Materialism (Britannica article)

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Smart, John Carswell Jamieson. "Materialism." Encyclopaedia Britannica: Macropaedia. 1974.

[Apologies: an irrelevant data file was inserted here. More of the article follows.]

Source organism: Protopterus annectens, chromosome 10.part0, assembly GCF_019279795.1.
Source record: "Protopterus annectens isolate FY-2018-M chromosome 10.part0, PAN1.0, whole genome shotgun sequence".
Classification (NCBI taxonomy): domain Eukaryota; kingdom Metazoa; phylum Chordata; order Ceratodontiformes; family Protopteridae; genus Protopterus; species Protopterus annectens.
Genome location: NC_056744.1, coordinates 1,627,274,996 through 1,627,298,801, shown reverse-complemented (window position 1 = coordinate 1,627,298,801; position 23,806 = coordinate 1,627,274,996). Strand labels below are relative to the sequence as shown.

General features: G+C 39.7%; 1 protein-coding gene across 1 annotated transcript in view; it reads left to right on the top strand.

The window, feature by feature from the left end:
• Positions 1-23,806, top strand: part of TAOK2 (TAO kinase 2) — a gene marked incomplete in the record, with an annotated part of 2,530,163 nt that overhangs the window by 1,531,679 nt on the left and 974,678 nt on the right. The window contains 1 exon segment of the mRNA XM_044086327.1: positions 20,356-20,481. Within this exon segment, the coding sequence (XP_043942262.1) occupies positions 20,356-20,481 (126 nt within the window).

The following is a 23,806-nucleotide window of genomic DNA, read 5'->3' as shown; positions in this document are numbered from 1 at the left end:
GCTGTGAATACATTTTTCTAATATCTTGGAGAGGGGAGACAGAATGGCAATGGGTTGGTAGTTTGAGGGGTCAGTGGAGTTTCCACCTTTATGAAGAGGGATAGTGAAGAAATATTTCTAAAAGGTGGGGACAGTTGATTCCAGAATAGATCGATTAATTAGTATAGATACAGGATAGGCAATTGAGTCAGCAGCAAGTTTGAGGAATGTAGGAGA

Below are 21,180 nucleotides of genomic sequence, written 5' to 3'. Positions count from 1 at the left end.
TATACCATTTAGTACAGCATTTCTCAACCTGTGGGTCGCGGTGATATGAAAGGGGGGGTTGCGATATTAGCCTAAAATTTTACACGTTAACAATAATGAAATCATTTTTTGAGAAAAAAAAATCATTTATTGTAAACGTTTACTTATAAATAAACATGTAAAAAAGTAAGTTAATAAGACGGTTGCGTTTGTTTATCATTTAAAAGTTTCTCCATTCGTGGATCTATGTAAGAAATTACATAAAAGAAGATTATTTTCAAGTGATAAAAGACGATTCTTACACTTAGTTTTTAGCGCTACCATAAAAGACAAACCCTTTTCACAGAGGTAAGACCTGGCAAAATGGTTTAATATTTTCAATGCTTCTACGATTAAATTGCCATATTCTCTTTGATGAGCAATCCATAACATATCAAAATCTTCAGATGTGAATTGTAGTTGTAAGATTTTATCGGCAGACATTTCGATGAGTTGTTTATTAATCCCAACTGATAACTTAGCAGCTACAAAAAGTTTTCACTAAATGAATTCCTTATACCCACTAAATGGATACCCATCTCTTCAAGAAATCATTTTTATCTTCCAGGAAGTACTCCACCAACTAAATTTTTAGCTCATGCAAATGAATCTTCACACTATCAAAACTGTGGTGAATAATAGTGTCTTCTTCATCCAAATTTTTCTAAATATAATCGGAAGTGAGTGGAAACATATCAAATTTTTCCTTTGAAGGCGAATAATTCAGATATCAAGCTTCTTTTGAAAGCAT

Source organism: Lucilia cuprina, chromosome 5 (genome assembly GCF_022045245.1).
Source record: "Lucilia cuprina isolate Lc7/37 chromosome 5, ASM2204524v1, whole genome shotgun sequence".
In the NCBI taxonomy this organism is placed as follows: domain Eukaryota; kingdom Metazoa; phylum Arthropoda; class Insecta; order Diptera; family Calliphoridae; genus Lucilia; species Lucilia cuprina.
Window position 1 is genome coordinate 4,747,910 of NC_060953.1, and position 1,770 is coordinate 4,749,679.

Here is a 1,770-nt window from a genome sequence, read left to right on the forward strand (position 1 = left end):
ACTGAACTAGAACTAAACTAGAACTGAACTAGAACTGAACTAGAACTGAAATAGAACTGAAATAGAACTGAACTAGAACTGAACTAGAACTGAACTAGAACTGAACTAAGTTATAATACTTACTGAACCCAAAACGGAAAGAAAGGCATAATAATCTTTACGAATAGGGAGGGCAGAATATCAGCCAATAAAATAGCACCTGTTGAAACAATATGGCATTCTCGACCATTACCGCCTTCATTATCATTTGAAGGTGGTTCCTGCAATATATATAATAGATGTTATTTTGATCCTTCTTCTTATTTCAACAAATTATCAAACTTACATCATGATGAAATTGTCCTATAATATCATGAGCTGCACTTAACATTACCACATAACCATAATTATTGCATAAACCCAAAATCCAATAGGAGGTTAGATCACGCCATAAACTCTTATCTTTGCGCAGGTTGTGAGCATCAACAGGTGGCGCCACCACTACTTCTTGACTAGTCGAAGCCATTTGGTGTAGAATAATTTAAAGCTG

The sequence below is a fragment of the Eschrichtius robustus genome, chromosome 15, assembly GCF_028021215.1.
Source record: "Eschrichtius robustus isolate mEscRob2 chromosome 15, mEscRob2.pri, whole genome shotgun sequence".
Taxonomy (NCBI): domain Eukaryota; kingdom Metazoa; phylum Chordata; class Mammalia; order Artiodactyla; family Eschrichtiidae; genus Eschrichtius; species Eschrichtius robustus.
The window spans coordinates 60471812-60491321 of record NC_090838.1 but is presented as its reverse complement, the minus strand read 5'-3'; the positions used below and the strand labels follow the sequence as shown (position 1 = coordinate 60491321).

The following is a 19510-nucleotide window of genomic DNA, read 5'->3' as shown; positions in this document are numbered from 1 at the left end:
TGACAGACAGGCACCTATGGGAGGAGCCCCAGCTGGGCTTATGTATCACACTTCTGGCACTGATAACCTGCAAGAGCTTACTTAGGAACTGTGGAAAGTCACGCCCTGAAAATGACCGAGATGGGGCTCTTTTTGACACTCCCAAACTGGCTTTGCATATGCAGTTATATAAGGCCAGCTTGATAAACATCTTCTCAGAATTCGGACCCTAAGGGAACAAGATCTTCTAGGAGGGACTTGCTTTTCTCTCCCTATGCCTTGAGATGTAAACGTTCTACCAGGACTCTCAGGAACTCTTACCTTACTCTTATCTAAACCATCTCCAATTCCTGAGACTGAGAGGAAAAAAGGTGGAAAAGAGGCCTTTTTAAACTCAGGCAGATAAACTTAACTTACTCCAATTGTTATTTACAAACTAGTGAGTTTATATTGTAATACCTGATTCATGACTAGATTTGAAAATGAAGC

Begins with defining a paradigmatic "mechanical Materialism," where What Is is matter, matter understood as a collection of minute hard particles, possibly moving through a void—a classic atomist paradigm immediately modernized "to cover anyone who bases his theory on whatever it is that physics asserts ultimately to exist": "physicalistic Materialism" (611). Note discussion of R. Descartes's "doctrine that animals are automata," applied by Julien (Offroy) de La Mettrie to humans in his unequivocally titled L'Homme machine, 1747, trans. English Man a Machine, 1750 (612). Bringing the discussion to the late 20th c., the article deals with computers and the question of "real" AI (614). Includes a useful analytical, lightly annotated biblio. See under the Category of Background R. Descartes; T. Hobbes; D. Hofstadter; J. R. Munson and R. C. York; D. S. Robinson; C. Sagan, "Life"; B. de Spinoza; S. E. Toulmin; R. A. Watson[1]; R. S. Westfall.